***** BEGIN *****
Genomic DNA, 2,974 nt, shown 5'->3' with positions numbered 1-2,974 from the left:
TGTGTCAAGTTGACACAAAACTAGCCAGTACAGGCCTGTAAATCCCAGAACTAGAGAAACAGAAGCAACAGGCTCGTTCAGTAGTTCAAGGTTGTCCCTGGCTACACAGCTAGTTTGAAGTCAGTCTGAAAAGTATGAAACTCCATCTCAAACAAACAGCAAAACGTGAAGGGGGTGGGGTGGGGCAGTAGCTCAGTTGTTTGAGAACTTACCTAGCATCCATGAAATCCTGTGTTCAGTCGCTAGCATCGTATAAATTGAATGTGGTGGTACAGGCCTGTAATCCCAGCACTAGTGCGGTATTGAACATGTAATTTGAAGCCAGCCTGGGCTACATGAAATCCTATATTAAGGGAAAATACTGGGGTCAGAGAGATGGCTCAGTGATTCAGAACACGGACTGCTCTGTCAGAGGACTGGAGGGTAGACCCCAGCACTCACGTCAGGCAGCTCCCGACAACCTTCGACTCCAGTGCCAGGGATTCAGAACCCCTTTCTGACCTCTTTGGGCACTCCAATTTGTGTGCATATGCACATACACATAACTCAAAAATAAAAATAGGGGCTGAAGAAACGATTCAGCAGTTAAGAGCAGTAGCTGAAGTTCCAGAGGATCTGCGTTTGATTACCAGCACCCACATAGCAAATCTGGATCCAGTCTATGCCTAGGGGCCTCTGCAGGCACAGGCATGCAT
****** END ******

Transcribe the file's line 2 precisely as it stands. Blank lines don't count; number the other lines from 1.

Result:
TGTGTCAAGTTGACACAAAACTAGCCAGTACAGGCCTGTAAATCCCAGAACTAGAGAAACAGAAGCAACAGGCTCGTTCAGTAGTTCAAGGTTGTCCCTGGCTACACAGCTAGTTTGAAGTCAGTCTGAAAAGTATGAAACTCCATCTCAAACAAACAGCAAAACGTGAAGGGGGTGGGGTGGGGCAGTAGCTCAGTTGTTTGAGAACTTACCTAGCATCCATGAAATCCTGTGTTCAGTCGCTAGCATCGTATAAATTGAATGTGGTGGTACAGGCCTGTAATCCCAGCACTAGTGCGGTATTGAACATGTAATTTGAAGCCAGCCTGGGCTACATGAAATCCTATATTAAGGGAAAATACTGGGGTCAGAGAGATGGCTCAGTGATTCAGAACACGGACTGCTCTGTCAGAGGACTGGAGGGTAGACCCCAGCACTCACGTCAGGCAGCTCCCGACAACCTTCGACTCCAGTGCCAGGGATTCAGAACCCCTTTCTGACCTCTTTGGGCACTCCAATTTGTGTGCATATGCACATACACATAACTCAAAAATAAAAATAGGGGCTGAAGAAACGATTCAGCAGTTAAGAGCAGTAGCTGAAGTTCCAGAGGATCTGCGTTTGATTACCAGCACCCACATAGCAAATCTGGATCCAGTCTATGCCTAGGGGCCTCTGCAGGCACAGGCATGCAT